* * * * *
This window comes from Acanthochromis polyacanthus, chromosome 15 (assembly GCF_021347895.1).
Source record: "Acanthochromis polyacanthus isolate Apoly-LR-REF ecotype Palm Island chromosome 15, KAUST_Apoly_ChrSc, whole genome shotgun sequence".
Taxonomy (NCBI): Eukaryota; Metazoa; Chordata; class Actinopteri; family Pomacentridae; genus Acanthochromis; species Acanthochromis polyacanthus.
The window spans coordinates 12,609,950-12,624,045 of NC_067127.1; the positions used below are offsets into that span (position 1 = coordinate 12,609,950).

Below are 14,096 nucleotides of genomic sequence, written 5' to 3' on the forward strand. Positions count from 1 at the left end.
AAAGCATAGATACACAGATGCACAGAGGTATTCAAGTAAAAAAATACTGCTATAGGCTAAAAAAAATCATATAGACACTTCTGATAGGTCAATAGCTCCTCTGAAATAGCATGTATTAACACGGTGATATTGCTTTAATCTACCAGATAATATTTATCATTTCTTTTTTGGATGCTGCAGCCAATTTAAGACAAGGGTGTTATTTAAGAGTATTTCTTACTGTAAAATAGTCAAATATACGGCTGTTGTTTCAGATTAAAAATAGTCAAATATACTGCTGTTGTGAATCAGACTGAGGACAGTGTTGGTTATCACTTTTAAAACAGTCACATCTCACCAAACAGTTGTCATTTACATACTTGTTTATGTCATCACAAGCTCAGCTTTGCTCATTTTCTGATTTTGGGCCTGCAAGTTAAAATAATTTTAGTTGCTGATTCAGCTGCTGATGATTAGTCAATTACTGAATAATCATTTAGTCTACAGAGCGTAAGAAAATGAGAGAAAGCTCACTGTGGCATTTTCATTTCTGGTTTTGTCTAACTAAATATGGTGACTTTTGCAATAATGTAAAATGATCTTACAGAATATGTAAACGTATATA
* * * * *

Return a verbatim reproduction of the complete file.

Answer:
This window comes from Acanthochromis polyacanthus, chromosome 15 (assembly GCF_021347895.1).
Source record: "Acanthochromis polyacanthus isolate Apoly-LR-REF ecotype Palm Island chromosome 15, KAUST_Apoly_ChrSc, whole genome shotgun sequence".
Taxonomy (NCBI): Eukaryota; Metazoa; Chordata; class Actinopteri; family Pomacentridae; genus Acanthochromis; species Acanthochromis polyacanthus.
The window spans coordinates 12,609,950-12,624,045 of NC_067127.1; the positions used below are offsets into that span (position 1 = coordinate 12,609,950).

Below are 14,096 nucleotides of genomic sequence, written 5' to 3' on the forward strand. Positions count from 1 at the left end.
AAAGCATAGATACACAGATGCACAGAGGTATTCAAGTAAAAAAATACTGCTATAGGCTAAAAAAAATCATATAGACACTTCTGATAGGTCAATAGCTCCTCTGAAATAGCATGTATTAACACGGTGATATTGCTTTAATCTACCAGATAATATTTATCATTTCTTTTTTGGATGCTGCAGCCAATTTAAGACAAGGGTGTTATTTAAGAGTATTTCTTACTGTAAAATAGTCAAATATACGGCTGTTGTTTCAGATTAAAAATAGTCAAATATACTGCTGTTGTGAATCAGACTGAGGACAGTGTTGGTTATCACTTTTAAAACAGTCACATCTCACCAAACAGTTGTCATTTACATACTTGTTTATGTCATCACAAGCTCAGCTTTGCTCATTTTCTGATTTTGGGCCTGCAAGTTAAAATAATTTTAGTTGCTGATTCAGCTGCTGATGATTAGTCAATTACTGAATAATCATTTAGTCTACAGAGCGTAAGAAAATGAGAGAAAGCTCACTGTGGCATTTTCATTTCTGGTTTTGTCTAACTAAATATGGTGACTTTTGCAATAATGTAAAATGATCTTACAGAATATGTAAACGTATATA